Two friends try and make up for their overly studious ways the night before their high school graduation.
Directed by Olivia Wilde
Starring Beanie Feldstein and Kaitlyn Dever
Review by Pierce Bauer
As DJ Shadow's "Nobody Speak" booms through the speakers, one of the numerous badass, bass-heavy hip-hop songs cycling through as a pseudo score for the film, the feeling of kicking down a door and making a grand entrance to a party emerges in Olivia Wilde's Booksmart. The film follows the one night journey of Molly (Beanie Feldstein) and Amy (Kaitlyn Dever), the epitome of BFFs, as they look to fulfill their final chance at adolescent partying. The premise is nothing new, but the audacious character work and superb mix of comedy with earnest teenage friendship is something that should turn heads. Living with the predetermined moniker of being a female Superbad lessens the movie's innovation from its teen comedy predecessor, but also should provide an accurate seal of approval for the level of humor and impact of the film.
Childhood friends turned filmmakers Jimmie Fails and Joe Talbot pour their heart and soul into their debut feature, The Last Black Man in San Francisco. Both natives of the titular city by the bay, Talbot directs and Fails stars in this autobiographical story of gentrification and mythmaking. The former unites the film with similarly themed and located 2018 entries like Sorry to Bother You and Blindspotting, but it’s the latter that infuses Last Black Man with a bittersweet romanticism and separates it from the anger of those other films. This is a lament instead of a screed, and it effectively communicates what’s at stake and what’s being lost.
Swiss Army Man, better known by its Sundance moniker as the 'farty boner corpse movie,' does certainly contain all those things. The marooned Hank (Paul Dano) finds Manny's (Daniel Radcliffe) dead body (check) on a beach and he soon discovers all the magical abilities this corpse is capable of. His farts (check) have the ability to both amuse and propel and ignite, there's a deep well of water inside him, and his erection (check) serves as a divining rod/compass. Manny eventually learns to talk, and, having no memory of life before his 'death,' it falls to Hank to teach him about the world and how people interact with each other, though Hank himself is generally unskilled at relationships.
My fraternity experience was valuable in a social, confidence-building, test of skills kind of way, but I never checked an ATM balance after I joined and found my account had mysteriously added a few zeroes. I could’ve got a cherry ride out of it, too, if only I had joined the Skulls, a riff on the Yale secret society that was in the news at the time of the film’s release thanks to generations of Bush family membership. Big-budget schlock director Rob Cohen attempts to mine some cultural criticism out of the aristocratic odor wafting off these kinds of elite organizations, but he surrenders to the impulses he would fully give himself over to in Stealth and The Mummy: Tomb of the Dragon Emperor. Why make a compelling drama about class when a car chase set to late 90’s dirtbag rock will suffice?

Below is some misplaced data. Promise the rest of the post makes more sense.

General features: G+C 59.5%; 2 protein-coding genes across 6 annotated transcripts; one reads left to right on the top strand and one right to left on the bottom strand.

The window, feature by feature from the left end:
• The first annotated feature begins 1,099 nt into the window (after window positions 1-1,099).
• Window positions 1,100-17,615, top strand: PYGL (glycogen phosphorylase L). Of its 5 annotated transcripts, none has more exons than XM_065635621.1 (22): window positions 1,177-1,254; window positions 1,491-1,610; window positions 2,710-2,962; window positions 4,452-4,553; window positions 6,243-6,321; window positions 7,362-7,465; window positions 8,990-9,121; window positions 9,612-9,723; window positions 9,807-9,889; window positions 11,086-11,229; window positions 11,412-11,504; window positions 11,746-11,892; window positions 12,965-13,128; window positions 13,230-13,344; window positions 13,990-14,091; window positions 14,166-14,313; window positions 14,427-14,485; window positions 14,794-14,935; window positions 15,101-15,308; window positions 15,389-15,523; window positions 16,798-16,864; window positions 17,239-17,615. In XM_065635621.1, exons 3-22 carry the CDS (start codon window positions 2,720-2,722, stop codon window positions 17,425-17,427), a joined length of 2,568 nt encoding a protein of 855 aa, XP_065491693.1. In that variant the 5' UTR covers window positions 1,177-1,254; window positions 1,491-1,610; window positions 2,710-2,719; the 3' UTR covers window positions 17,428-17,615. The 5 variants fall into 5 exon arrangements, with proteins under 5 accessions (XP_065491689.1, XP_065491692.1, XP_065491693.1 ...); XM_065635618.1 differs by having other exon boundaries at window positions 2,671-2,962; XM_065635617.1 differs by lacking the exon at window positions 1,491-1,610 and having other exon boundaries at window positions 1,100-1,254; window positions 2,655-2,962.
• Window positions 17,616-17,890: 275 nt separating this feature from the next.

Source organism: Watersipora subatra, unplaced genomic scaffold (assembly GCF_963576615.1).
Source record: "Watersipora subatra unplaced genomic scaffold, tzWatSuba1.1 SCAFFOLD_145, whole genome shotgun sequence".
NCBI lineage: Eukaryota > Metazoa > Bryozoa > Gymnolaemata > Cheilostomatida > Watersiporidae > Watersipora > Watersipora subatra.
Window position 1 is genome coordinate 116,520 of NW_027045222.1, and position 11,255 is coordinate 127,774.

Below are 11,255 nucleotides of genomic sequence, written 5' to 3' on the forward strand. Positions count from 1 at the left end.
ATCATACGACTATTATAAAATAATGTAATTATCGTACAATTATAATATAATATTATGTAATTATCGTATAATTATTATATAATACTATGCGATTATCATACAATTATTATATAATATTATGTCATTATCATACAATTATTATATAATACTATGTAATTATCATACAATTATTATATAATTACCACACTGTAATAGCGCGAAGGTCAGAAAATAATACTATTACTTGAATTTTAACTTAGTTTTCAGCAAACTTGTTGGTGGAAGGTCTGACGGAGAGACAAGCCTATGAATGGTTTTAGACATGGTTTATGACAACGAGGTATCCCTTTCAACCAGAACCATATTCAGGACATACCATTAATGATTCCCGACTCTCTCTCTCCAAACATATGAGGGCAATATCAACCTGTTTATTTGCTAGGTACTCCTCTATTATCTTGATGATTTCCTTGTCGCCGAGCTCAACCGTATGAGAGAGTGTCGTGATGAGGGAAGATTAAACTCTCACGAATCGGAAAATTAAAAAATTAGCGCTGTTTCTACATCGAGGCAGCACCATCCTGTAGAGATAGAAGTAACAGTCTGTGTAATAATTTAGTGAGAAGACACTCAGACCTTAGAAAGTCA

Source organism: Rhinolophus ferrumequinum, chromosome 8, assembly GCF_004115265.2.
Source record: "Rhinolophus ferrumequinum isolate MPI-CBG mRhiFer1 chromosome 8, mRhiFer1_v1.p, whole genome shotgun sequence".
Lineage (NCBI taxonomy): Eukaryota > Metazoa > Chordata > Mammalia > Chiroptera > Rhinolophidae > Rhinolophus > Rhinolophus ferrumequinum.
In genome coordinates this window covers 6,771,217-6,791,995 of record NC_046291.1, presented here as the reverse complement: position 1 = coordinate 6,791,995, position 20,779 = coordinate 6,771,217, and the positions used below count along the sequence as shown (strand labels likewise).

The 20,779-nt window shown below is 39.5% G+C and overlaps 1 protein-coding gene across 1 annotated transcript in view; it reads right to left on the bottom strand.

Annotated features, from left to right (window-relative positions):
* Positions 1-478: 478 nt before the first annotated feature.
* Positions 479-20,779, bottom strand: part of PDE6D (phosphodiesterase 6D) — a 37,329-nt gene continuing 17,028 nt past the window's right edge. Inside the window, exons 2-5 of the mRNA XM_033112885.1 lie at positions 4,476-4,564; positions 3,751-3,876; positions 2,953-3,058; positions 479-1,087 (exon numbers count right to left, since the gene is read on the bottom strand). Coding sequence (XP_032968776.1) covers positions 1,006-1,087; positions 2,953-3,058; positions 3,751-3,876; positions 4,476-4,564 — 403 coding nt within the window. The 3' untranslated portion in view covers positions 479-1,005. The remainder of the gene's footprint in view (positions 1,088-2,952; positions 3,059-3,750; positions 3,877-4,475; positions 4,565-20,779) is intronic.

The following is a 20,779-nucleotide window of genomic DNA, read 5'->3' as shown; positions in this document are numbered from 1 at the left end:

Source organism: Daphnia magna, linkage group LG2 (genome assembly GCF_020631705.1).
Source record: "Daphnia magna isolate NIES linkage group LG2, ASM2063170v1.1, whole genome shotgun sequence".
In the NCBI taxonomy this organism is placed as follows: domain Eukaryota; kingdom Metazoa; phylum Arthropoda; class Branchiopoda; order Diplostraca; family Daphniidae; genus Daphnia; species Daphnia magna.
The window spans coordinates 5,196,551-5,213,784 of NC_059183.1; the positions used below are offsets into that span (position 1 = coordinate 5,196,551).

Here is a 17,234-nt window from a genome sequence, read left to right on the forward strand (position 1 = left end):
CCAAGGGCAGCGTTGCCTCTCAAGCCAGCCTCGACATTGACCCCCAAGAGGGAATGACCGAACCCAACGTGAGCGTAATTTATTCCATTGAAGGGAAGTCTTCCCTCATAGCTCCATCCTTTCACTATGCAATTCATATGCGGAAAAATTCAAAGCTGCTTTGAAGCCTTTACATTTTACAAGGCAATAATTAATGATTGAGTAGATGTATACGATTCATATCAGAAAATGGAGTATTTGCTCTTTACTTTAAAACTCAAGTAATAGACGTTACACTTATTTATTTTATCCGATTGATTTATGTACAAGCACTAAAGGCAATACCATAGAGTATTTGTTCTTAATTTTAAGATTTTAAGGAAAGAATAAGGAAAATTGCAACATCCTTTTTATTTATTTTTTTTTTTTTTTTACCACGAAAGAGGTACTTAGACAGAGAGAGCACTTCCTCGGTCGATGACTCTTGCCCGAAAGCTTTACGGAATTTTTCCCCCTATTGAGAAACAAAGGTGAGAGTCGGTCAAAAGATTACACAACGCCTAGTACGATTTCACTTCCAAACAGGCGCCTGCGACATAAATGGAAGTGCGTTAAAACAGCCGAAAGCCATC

We live in complicated times at this moment, but it’s easy to forget that our parents didn’t have it any easier, and arguably had it harder. They also lived through an unnecessary war, choking economic stagnation, and intranational conditions that erupted in violence. How film dealt with the 60’s and 70’s, specifically the Vietnam War, is an attempt at public therapy but it can’t help but fall into political poles. Some of the most memorable and acclaimed movies about Vietnam, like Apocalypse Now or Full Metal Jacket, focus on the insanity and the absurdity, and therefore split the right/left divisions. Platoon and Born on the Fourth of July work as axes to grind by their director, Oliver Stone, who remains justifiably angry at the government that deceitfully sent so many of its own citizens to kill and be killed. On the opposite end of the spectrum are films like the Rambo sequels and Hamburger Hill, works that feed into a victimization and a stabbed-in-the-back narrative that has sustained fascist movements throughout the 20th century and beyond. Hamburger Hill reeks of political messaging in the most blunt way imaginable, a film that laments the loss of life while reveling in blood and gore. Along with American Sniper, this might be the worst war film I’ve ever seen.
JUST SOME IDIOTS GIVING SURPRISINGLY AVERAGE MOVIE REVIEWS.
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